For 2007, VW adds a four-door GTI, making one of its best cars even better
At the opening of this year, Volkswagen of America's corporate torpor seemed unshakable. On top of mounting financial problems and boardroom theatrics, conservative new redesigns of the Passat and Jetta had elicited shrugs of indifference from both consumers and industry observers.
But in January the company proved it could still bust a move when it unleashed its turbo-charged, 200-horsepower, two-door GTI. Eleven months later, with an impressive 13,004 GTIs sold and heaps of "best of" type awards from the likes of Car and Driver and Popular Mechanics under its belt, VW is making the GTI even better.
The 2007 GTI, which starts at $22,100, is now available with two more doors. The availability of a four-door model may not seem like a big deal, but that simple option transforms the GTI from a fast-hatch you might want to date for thrills into an all-purpose pocket rocket you could actually settle down with.
That's partly because, at just $500 the four-door option seems like a no-brainer. After all, it costs $2,000 to add another two gates to the less rowdy VW Rabbit (see BusinessWeek.com, 10/23/06, "VW's Rabbit Redux"). Better yet, the four-door is a mere 62 pounds heavier than its two-door sibling, so the driving experience for the two should be nearly identical. In other words, the GTI finally merges its up-market drivability with the Rabbit's practicality.
Volkswagen lent me a modestly equipped, but eminently fun, 2007 GTI with, you guessed it, four doors. On top of the $22,600 base price, the company threw in a $1,370 package that included power sunroof and satellite radio as well as $350 rear side-impact airbags. With the $630 destination charge, it added up to $24,950.
Behind the Wheel
The GTI is a hoot to toss around, reminiscent of the fun, uncomplicated cars that made VW's reputation 30 years ago. The 200-horsepower, turbo-charged inline-4 isn't the bawdiest on the block—the Subaru Impreza (see BusinessWeek.com, 8/30/05, "Impreza: Zip on the Cheap") and the steroidal Mazdaspeed 3 both pack more punch. But, the GTI adds up to more than the sum of its parts, especially with spot-on electric power-steering that feels as if it were lifted from a BMW.
The GTI's 207 lb.-ft. of torque figure isn't enough, in and of itself, to wow. But the grip is available all across the power band, from 2,500 rpm to 6,900 rpm, and the engine loves to howl. The turbo, meanwhile, is so smooth you'd think you were driving a car costing twice as much. Volkswagen famously introduced the GTI with an accompanying mascot the "fast," a representation of that "thing" within us all that enjoys driving, well, fast. That raises the question, then, how fast exactly is the GTI?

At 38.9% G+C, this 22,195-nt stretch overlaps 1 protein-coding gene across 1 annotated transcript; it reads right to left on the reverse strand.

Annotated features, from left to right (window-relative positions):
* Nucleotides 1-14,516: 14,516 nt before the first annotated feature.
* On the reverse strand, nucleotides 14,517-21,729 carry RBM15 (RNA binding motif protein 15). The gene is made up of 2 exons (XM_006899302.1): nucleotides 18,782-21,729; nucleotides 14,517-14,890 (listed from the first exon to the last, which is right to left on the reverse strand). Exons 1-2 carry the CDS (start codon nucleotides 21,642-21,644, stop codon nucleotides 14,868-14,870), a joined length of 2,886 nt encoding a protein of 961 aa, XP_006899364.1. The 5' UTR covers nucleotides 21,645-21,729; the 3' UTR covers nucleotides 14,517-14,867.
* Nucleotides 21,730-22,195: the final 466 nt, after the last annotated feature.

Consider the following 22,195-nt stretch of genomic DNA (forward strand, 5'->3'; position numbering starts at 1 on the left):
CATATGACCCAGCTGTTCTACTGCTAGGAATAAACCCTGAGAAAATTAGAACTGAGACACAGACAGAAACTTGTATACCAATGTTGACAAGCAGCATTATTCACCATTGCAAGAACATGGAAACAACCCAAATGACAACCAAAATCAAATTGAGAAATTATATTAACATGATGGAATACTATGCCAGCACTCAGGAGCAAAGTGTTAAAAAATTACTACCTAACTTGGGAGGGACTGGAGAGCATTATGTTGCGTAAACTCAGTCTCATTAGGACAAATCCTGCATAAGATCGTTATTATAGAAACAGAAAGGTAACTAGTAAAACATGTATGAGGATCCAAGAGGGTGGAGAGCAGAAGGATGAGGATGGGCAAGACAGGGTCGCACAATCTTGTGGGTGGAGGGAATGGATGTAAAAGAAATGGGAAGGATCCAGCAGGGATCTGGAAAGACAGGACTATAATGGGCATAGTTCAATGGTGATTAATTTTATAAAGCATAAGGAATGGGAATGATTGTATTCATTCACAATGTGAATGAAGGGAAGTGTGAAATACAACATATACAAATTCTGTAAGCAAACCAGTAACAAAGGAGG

While the official 0 to 60 mph time of seven seconds certainly doesn't make it the fastest on the road, the little hatch scores points in my book for getting there with style. The manual transmission is crisp and a thrill to knock around, especially with the delightful whine of the turbo underscoring gear changes.
From afar, the GTI resembles the new Rabbit. The new design has somewhat polarized VW diehards, but I rather like it. The GTI, of course, comes with more aggressive wheels and a sly, smiling red line near the front grill. The subtle changes attracted heaps of envious stares and a few eager questions from passersby—not bad at all for an off-the-lot ride that costs less than $25,000.
Inside, the GTI is comfortable and more than well put together, especially for the price range. It seems as if many of the switches and controls throughout the cabin were directly inherited from sister-brand Audi's vehicles. However, this interior isn't the class-blowing experience of some VWs past. There are some lower-quality cabin materials, but you have to seek them out. It isn't, as I had secretly hoped, a viable alternative to Audi's amazing A3 (see BusinessWeek.com, 7/13/06, "Rowdy Audi").
The dials on the dash glow red to the stereo's blue and every part of the dash oozes quality. Included with the optional equipment in my GTI was a handy LCD between the tachometer and speedometer that displays useful information, from tire pressure to open-door warnings. The GTI's cabin is a pleasant place to be. The Interlagos plaid cloth seats are supportive and manage to pull off plebeian-chic rather well. The back has enough room, and, yes, on a run to Ikea the folding rear seats underlined the cavernous virtuosity of hatchbacks everywhere, the GTI included.
The GTI also scores points for decent fuel economy. The sticker reads between 23 and 32 mpg, an unlikely range for a car like this one that begs to be driven in a way that would make engineers from the National Highway Traffic Safety Administration blush. But, in my road tests of mostly thrashing highway and city driving, I managed to average above 23 mpg.
Buy It or Bag It?
The GTI has a lot of competition. Honda (HMC), Subaru, Mitsubishi, Toyota's (TM) Scion, and Mazda all have sport-oriented models in the same price range. Many of them are more powerful than the GTI. Many, in various in-depth comparison tests, have managed to edge in front of it.
But at the $20,000 to $25,000 mark, I'm not sure the decision is purely a performance one. The GTI offers an excellent balance of quality, versatility, and—most importantly for the segment—a pricelessly fun driving experience. Sure, the competition may be tougher, but the original hot hatch idol is back—and it's a VW.
Click here to see more of the 2007 VW GTI.